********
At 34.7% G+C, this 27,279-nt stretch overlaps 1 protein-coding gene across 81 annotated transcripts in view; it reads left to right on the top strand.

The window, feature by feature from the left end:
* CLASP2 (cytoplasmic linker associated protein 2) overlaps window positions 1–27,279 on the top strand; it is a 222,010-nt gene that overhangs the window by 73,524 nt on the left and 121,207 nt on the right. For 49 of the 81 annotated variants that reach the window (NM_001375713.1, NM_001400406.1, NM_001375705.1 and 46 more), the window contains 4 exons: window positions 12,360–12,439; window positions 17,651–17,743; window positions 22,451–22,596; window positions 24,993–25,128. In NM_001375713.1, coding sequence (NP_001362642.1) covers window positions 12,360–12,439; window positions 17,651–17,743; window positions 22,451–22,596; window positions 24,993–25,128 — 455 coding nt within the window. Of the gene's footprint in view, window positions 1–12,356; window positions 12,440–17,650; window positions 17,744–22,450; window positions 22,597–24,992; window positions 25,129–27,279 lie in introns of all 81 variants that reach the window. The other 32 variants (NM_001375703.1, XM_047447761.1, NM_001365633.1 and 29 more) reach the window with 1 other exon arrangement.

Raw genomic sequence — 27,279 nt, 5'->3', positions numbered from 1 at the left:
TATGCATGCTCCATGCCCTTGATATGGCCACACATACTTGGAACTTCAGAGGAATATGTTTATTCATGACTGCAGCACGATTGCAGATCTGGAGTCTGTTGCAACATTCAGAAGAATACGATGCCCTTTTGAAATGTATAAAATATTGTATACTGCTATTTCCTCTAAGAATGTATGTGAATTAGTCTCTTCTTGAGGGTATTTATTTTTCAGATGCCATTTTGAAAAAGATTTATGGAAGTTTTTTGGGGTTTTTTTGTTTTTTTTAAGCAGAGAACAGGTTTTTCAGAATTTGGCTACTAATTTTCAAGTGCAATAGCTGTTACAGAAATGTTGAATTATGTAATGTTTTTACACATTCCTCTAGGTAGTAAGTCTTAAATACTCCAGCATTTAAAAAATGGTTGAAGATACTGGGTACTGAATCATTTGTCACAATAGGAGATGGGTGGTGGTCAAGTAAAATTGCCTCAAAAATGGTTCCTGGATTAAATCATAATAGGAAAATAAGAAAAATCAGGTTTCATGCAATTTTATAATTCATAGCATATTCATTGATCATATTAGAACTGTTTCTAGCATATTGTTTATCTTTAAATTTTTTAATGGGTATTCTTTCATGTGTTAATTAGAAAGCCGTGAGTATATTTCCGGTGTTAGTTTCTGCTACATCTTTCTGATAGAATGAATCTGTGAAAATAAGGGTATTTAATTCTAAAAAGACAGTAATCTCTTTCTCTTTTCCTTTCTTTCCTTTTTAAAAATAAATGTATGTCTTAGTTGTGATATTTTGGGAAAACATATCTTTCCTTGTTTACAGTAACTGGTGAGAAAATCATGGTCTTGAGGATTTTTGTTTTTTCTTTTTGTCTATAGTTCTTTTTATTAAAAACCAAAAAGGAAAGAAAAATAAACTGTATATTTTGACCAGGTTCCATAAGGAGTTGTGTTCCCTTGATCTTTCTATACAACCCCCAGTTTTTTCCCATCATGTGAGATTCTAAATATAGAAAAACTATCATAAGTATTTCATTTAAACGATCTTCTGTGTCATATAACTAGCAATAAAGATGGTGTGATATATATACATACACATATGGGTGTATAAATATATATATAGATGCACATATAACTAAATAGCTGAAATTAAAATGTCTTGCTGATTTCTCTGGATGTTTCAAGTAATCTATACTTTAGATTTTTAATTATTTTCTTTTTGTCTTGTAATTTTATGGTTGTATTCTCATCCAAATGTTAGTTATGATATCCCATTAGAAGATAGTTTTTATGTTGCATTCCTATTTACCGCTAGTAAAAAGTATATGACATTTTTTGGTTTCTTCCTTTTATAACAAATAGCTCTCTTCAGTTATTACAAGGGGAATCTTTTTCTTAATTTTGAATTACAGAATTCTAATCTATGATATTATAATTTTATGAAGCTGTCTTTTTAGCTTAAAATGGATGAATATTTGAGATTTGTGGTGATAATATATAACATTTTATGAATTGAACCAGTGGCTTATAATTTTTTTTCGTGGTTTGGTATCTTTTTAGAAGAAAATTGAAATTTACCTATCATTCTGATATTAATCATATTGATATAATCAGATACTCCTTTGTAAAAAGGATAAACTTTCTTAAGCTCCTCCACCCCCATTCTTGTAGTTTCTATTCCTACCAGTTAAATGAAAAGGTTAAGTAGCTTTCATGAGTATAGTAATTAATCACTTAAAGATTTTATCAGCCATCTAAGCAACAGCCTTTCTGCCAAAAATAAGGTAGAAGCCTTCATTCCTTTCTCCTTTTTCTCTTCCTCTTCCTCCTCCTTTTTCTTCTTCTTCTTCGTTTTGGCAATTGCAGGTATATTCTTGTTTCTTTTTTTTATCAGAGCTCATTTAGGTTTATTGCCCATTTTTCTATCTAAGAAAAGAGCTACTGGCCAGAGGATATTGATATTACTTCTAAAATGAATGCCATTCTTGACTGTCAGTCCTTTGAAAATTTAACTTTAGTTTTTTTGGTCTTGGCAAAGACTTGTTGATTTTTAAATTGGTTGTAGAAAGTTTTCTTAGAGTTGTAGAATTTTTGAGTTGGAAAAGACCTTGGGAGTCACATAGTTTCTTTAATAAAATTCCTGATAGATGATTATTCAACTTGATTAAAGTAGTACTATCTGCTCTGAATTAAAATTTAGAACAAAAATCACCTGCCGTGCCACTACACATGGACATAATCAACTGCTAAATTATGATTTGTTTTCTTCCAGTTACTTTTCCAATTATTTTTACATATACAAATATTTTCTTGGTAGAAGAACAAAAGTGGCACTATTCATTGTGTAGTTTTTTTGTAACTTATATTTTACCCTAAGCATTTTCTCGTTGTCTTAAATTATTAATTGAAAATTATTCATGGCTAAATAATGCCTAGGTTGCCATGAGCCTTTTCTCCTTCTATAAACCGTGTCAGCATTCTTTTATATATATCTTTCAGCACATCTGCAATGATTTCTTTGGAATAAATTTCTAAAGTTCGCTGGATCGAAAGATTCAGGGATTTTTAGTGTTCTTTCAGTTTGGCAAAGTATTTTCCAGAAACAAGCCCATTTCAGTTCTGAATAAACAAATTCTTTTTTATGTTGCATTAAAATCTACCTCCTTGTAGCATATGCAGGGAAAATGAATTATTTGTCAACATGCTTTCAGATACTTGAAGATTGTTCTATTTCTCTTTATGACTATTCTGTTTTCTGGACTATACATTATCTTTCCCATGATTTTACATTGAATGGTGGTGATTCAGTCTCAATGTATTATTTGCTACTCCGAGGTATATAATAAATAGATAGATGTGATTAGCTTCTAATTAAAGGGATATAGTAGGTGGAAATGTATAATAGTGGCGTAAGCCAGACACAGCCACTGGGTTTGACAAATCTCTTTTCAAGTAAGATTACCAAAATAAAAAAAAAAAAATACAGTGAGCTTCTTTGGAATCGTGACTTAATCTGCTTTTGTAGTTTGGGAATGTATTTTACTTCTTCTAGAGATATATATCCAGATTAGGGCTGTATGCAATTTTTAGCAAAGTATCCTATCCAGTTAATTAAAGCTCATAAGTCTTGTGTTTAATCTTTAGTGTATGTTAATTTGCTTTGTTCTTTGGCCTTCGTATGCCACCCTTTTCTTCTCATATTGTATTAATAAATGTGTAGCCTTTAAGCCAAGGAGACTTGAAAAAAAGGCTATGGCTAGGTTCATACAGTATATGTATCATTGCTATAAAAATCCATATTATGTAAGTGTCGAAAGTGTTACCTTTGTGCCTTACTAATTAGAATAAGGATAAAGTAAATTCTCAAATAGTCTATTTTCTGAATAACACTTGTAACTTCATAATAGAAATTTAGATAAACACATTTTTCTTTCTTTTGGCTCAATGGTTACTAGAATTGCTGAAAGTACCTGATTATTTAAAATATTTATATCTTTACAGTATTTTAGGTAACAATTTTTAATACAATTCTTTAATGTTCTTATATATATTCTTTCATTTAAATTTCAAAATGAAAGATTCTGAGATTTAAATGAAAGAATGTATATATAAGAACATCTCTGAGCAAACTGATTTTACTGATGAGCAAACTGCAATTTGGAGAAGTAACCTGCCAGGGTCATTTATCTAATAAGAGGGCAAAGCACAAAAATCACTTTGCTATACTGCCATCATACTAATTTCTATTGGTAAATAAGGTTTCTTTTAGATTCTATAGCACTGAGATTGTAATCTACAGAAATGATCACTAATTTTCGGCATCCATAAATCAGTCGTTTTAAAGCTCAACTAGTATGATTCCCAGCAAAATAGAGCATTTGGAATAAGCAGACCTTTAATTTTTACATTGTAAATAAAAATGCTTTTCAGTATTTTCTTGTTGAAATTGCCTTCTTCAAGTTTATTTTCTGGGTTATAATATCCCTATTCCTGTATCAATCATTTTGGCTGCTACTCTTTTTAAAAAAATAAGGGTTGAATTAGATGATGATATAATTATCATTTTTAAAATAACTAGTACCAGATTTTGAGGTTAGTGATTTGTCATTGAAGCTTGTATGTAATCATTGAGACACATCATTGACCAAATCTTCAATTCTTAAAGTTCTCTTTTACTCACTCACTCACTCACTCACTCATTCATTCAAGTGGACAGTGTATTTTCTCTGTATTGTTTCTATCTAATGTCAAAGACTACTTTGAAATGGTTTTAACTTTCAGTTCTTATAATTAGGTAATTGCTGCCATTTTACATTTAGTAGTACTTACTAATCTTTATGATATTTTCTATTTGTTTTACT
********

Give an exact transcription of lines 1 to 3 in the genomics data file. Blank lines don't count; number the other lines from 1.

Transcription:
At 34.7% G+C, this 27,279-nt stretch overlaps 1 protein-coding gene across 81 annotated transcripts in view; it reads left to right on the top strand.

The window, feature by feature from the left end:
* CLASP2 (cytoplasmic linker associated protein 2) overlaps window positions 1–27,279 on the top strand; it is a 222,010-nt gene that overhangs the window by 73,524 nt on the left and 121,207 nt on the right. For 49 of the 81 annotated variants that reach the window (NM_001375713.1, NM_001400406.1, NM_001375705.1 and 46 more), the window contains 4 exons: window positions 12,360–12,439; window positions 17,651–17,743; window positions 22,451–22,596; window positions 24,993–25,128. In NM_001375713.1, coding sequence (NP_001362642.1) covers window positions 12,360–12,439; window positions 17,651–17,743; window positions 22,451–22,596; window positions 24,993–25,128 — 455 coding nt within the window. Of the gene's footprint in view, window positions 1–12,356; window positions 12,440–17,650; window positions 17,744–22,450; window positions 22,597–24,992; window positions 25,129–27,279 lie in introns of all 81 variants that reach the window. The other 32 variants (NM_001375703.1, XM_047447761.1, NM_001365633.1 and 29 more) reach the window with 1 other exon arrangement.